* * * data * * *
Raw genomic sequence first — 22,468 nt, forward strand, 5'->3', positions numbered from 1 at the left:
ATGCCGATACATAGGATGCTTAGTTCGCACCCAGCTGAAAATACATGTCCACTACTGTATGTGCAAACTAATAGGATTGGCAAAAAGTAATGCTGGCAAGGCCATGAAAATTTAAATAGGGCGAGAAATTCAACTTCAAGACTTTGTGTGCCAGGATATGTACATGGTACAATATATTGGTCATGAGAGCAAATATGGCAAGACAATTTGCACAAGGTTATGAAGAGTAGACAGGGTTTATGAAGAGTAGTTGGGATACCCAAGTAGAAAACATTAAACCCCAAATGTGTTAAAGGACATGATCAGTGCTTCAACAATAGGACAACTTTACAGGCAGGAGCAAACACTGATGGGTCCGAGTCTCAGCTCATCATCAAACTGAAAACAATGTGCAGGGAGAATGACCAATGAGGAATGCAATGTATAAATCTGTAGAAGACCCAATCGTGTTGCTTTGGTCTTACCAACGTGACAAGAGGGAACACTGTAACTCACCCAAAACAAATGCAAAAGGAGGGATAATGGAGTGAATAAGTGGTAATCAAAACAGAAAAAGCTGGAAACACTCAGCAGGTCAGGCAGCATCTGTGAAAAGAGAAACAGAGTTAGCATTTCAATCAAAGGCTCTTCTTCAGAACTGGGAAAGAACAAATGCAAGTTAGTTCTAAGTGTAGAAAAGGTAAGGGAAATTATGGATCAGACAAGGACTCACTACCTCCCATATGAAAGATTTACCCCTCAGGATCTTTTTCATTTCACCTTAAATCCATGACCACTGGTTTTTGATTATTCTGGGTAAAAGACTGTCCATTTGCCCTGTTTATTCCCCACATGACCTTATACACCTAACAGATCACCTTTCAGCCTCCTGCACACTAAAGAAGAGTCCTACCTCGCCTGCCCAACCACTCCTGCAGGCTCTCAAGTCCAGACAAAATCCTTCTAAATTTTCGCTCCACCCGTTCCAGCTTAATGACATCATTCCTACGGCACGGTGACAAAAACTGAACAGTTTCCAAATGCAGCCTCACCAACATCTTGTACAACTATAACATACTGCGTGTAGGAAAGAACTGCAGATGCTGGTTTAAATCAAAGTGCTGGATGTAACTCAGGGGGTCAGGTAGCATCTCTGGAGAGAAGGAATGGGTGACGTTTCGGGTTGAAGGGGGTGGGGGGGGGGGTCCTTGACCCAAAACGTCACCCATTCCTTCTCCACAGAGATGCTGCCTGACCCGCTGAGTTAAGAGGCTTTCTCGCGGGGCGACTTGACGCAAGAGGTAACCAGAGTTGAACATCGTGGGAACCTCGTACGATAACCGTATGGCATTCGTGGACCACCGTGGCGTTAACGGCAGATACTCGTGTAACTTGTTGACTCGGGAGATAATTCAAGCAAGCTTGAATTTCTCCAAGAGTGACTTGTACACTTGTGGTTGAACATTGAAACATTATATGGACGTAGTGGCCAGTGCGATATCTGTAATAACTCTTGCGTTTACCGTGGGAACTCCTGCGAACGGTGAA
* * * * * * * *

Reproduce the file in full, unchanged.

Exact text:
Raw genomic sequence first — 22,468 nt, forward strand, 5'->3', positions numbered from 1 at the left:
ATGCCGATACATAGGATGCTTAGTTCGCACCCAGCTGAAAATACATGTCCACTACTGTATGTGCAAACTAATAGGATTGGCAAAAAGTAATGCTGGCAAGGCCATGAAAATTTAAATAGGGCGAGAAATTCAACTTCAAGACTTTGTGTGCCAGGATATGTACATGGTACAATATATTGGTCATGAGAGCAAATATGGCAAGACAATTTGCACAAGGTTATGAAGAGTAGACAGGGTTTATGAAGAGTAGTTGGGATACCCAAGTAGAAAACATTAAACCCCAAATGTGTTAAAGGACATGATCAGTGCTTCAACAATAGGACAACTTTACAGGCAGGAGCAAACACTGATGGGTCCGAGTCTCAGCTCATCATCAAACTGAAAACAATGTGCAGGGAGAATGACCAATGAGGAATGCAATGTATAAATCTGTAGAAGACCCAATCGTGTTGCTTTGGTCTTACCAACGTGACAAGAGGGAACACTGTAACTCACCCAAAACAAATGCAAAAGGAGGGATAATGGAGTGAATAAGTGGTAATCAAAACAGAAAAAGCTGGAAACACTCAGCAGGTCAGGCAGCATCTGTGAAAAGAGAAACAGAGTTAGCATTTCAATCAAAGGCTCTTCTTCAGAACTGGGAAAGAACAAATGCAAGTTAGTTCTAAGTGTAGAAAAGGTAAGGGAAATTATGGATCAGACAAGGACTCACTACCTCCCATATGAAAGATTTACCCCTCAGGATCTTTTTCATTTCACCTTAAATCCATGACCACTGGTTTTTGATTATTCTGGGTAAAAGACTGTCCATTTGCCCTGTTTATTCCCCACATGACCTTATACACCTAACAGATCACCTTTCAGCCTCCTGCACACTAAAGAAGAGTCCTACCTCGCCTGCCCAACCACTCCTGCAGGCTCTCAAGTCCAGACAAAATCCTTCTAAATTTTCGCTCCACCCGTTCCAGCTTAATGACATCATTCCTACGGCACGGTGACAAAAACTGAACAGTTTCCAAATGCAGCCTCACCAACATCTTGTACAACTATAACATACTGCGTGTAGGAAAGAACTGCAGATGCTGGTTTAAATCAAAGTGCTGGATGTAACTCAGGGGGTCAGGTAGCATCTCTGGAGAGAAGGAATGGGTGACGTTTCGGGTTGAAGGGGGTGGGGGGGGGGGTCCTTGACCCAAAACGTCACCCATTCCTTCTCCACAGAGATGCTGCCTGACCCGCTGAGTTAAGAGGCTTTCTCGCGGGGCGACTTGACGCAAGAGGTAACCAGAGTTGAACATCGTGGGAACCTCGTACGATAACCGTATGGCATTCGTGGACCACCGTGGCGTTAACGGCAGATACTCGTGTAACTTGTTGACTCGGGAGATAATTCAAGCAAGCTTGAATTTCTCCAAGAGTGACTTGTACACTTGTGGTTGAACATTGAAACATTATATGGACGTAGTGGCCAGTGCGATATCTGTAATAACTCTTGCGTTTACCGTGGGAACTCCTGCGAACGGTGAA